2018 approaches in sparkly new threads, full of fresh vigor and boundless opportunity. So let’s forget about all the regressive awfulness of 2017 — the attempts to gut healthcare; the repeated efforts to make the rich richer and the poor poorer; fucking fidget spinners — and look back at what we achieved as a species in 2017 that, quite simply, no other generation had ever managed before. Because it’s nice to be reminded now and again that, as a species, we’re not so bad after all.
There’s an ultra-cool red dwarf star about 39 light years away called TRAPPIST-1 that not only sounds like a very fancy Belgian beer, it also has seven Earth-sized planets circling it. NASA describes three of these as being in the “habitable zone” — i.e. having the correct atmospheric balance for water and extra-terrestrial life to exist.
Dutch scientists engineered a “landmark advance in the field of aging”: A molecule that purges the damaged cells that build up in older tissues and promote age-related diseases. Elderly mice who signed up for the test regrew fur, improved their kidney functions and were able to run twice as far as those who didn’t.
Using a solar-powered device made of zirconium and fumarate, scientists/magicians at MIT and the University of California figured out how to extract water vapor out of nothing. The prototype squeezed three quarts of water out of thin air (20 percent to 30 percent humidity) in 12 hours.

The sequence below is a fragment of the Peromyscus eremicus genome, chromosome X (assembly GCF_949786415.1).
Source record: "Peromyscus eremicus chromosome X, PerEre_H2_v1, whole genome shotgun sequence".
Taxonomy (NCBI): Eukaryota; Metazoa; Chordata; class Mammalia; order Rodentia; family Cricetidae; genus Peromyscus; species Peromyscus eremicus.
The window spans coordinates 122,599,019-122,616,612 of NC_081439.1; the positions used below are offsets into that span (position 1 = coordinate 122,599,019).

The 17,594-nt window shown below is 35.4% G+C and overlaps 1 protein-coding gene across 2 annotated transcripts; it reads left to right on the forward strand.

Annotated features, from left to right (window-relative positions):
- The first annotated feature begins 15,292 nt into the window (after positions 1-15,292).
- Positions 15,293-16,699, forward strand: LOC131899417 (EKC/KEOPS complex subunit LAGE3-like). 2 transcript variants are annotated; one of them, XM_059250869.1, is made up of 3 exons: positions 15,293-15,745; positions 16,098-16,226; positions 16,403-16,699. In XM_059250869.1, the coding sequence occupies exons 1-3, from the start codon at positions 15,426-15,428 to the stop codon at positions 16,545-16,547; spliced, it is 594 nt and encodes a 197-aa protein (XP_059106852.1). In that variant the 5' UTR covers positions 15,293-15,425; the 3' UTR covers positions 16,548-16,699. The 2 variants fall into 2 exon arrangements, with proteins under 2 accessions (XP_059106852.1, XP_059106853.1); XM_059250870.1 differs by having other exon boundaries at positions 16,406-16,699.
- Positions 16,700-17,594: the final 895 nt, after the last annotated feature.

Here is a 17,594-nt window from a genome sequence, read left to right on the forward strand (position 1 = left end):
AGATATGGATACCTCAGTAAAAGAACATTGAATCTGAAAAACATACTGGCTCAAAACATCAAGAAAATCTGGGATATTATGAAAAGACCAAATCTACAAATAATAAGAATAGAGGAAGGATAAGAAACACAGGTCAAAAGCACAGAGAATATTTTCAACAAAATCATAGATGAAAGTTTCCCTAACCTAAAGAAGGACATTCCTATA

The mind boggles how, but this year, scientists discovered that the slime covering the skin of a certain frog from southern India contains antimicrobial peptides that destroy key strains of the human flu, while simultaneously protecting normal cells.
Yes, “edited.” Researchers in Portland, Oregon, catapulted homosapiens into the realms of science fiction by successfully altering DNA, the HTML code of life itself. They managed to “delete” a gene mutation linked to heart conditions from a human embryo, signaling a decent leap forward for eradicating genetic diseases forever.
This… doesn’t sound very exciting? But hear us out: Physicists at Harvard squeezed two opposing heavy-duty diamonds together to compress gaseous hydrogen, lowered the temperature to -252 degrees celsius, then exerted pressures greater than those at the center of the Earth to turn it metallic. Why? Because transforming hydrogen gas into a metallic state — the Wigner-Huntington transition, aka “the holy grail of high-pressure physics” — not only gets us the world’s finest superconductor, it could bring about stuff like magnetic levitation for high-speed trains, and a revolution of rocketry, enabling humans to explore the outer planets and beyond — like those orbiting TRAPPIST-1!
In October, a pair of neutron stars windmilled into each other 130 million light years away. Some of Earth’s most alert scientists fathomed that a large fraction of the universe’s heavier metals — like gold, platinum and uranium — originated from such cataclysmic collisions. In short: A pair of stars collided and we learnt stuff! (It also revealed another way to help measure the rate at which the universe is expanding, and some other cool stuff, which is nice.)
Okay, so it sounds like a Dreamworks production and 94 percent of it is underwater, but Zealandia — the new continent in the southwest Pacific beneath New Zealand — has all the other criteria to formally recognize continents. So there.